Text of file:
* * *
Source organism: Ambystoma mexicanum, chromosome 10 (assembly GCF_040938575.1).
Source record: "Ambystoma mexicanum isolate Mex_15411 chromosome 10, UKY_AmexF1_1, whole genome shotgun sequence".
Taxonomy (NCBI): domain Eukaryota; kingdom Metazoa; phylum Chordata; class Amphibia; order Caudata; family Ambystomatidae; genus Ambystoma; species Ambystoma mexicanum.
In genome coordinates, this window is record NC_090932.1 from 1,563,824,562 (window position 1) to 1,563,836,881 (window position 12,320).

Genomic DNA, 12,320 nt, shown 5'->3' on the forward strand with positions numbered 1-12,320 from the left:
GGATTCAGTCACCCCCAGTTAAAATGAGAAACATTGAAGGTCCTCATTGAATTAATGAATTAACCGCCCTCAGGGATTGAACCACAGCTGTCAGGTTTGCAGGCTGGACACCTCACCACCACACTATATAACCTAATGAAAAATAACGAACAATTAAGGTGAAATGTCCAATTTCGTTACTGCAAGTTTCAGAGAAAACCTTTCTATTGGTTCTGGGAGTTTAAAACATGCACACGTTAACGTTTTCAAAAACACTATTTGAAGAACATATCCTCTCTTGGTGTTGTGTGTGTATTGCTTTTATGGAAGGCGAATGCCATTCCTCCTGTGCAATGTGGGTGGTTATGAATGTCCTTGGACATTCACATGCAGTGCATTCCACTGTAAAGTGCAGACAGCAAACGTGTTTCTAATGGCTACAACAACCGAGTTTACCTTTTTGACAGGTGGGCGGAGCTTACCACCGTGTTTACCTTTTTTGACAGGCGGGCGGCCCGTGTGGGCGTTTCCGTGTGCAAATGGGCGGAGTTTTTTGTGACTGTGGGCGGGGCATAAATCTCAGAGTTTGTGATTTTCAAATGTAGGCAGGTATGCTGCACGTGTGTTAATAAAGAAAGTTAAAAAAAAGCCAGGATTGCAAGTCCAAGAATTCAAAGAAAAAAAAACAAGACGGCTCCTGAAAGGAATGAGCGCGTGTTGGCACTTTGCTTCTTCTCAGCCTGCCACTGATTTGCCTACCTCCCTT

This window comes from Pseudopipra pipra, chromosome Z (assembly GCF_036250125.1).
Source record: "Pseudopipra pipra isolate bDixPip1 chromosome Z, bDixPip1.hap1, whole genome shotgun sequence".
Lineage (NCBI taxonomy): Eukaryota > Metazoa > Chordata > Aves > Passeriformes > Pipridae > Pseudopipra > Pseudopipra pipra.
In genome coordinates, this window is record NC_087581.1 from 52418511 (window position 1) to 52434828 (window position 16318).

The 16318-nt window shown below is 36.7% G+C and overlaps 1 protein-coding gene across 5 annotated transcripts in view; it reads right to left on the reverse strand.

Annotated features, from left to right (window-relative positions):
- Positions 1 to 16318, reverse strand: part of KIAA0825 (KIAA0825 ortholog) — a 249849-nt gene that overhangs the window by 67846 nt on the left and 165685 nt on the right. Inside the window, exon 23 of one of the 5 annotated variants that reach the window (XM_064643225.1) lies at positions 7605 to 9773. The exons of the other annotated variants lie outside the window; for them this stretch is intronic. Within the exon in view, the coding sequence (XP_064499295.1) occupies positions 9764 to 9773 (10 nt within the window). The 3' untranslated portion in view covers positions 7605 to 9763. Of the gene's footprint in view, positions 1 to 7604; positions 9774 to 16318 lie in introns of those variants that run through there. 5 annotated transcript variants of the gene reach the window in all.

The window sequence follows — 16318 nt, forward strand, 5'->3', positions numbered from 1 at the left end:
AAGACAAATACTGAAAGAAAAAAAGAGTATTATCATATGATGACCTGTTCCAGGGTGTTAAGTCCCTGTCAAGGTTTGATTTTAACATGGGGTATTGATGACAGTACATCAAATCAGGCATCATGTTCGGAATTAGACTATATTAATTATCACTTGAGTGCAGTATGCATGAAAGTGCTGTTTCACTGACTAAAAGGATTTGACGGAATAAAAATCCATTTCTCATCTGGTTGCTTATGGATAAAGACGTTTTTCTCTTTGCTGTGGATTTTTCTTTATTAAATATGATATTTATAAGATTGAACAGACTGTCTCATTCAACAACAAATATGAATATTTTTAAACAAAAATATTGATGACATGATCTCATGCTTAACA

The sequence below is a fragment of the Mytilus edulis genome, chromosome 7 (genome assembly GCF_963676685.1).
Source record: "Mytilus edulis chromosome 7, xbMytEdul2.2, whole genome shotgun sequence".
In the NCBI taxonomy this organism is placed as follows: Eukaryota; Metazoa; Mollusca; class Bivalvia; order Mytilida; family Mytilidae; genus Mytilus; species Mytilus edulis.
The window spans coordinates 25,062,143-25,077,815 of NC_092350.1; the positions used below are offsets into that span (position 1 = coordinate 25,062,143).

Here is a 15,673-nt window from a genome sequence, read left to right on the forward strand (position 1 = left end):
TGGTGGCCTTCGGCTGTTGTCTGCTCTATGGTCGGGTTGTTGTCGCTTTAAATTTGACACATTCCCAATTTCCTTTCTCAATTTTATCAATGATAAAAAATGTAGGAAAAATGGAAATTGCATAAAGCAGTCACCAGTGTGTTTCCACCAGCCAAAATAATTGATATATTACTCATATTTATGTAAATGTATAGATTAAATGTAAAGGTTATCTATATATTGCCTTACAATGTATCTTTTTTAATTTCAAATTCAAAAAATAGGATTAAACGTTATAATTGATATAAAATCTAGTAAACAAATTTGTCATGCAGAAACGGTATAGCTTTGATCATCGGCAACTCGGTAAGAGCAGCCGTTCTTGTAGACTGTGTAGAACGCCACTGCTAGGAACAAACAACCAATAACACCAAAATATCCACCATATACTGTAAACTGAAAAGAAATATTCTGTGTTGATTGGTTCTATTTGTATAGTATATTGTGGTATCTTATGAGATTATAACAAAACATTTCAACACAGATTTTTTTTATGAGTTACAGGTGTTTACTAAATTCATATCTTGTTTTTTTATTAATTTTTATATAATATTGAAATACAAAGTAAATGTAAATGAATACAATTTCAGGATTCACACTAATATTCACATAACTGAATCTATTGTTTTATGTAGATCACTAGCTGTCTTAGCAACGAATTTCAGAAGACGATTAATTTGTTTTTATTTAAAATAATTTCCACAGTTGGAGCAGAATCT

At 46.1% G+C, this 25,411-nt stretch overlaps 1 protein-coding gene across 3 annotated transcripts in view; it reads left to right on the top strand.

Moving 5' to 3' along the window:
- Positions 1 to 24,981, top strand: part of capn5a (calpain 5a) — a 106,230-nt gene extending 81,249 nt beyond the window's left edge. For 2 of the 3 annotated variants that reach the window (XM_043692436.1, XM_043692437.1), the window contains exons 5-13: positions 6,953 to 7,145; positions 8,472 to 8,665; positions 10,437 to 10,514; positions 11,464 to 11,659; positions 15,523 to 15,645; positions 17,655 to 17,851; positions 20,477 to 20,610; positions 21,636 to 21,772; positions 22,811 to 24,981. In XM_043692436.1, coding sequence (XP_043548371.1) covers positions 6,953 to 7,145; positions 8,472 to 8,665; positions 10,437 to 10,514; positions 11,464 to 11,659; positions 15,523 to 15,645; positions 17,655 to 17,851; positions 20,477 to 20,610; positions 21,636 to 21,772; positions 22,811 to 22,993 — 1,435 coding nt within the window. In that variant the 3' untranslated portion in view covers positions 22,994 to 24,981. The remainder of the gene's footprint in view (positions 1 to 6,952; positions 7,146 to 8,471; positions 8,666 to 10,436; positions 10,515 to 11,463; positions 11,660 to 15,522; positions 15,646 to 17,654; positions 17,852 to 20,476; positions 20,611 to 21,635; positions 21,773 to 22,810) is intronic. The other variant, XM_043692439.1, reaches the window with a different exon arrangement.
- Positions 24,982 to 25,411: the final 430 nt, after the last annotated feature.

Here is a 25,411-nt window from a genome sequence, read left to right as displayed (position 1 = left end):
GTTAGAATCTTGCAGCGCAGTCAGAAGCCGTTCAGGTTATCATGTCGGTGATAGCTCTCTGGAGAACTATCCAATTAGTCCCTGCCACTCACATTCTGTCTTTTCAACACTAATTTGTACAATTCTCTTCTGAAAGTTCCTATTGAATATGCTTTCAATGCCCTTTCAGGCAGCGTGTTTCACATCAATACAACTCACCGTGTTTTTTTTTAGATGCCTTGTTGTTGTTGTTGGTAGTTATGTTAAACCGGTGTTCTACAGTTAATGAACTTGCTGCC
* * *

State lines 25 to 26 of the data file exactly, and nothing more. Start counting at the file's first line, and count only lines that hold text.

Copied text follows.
- Positions 24,982 to 25,411: the final 430 nt, after the last annotated feature.

Here is a 25,411-nt window from a genome sequence, read left to right as displayed (position 1 = left end):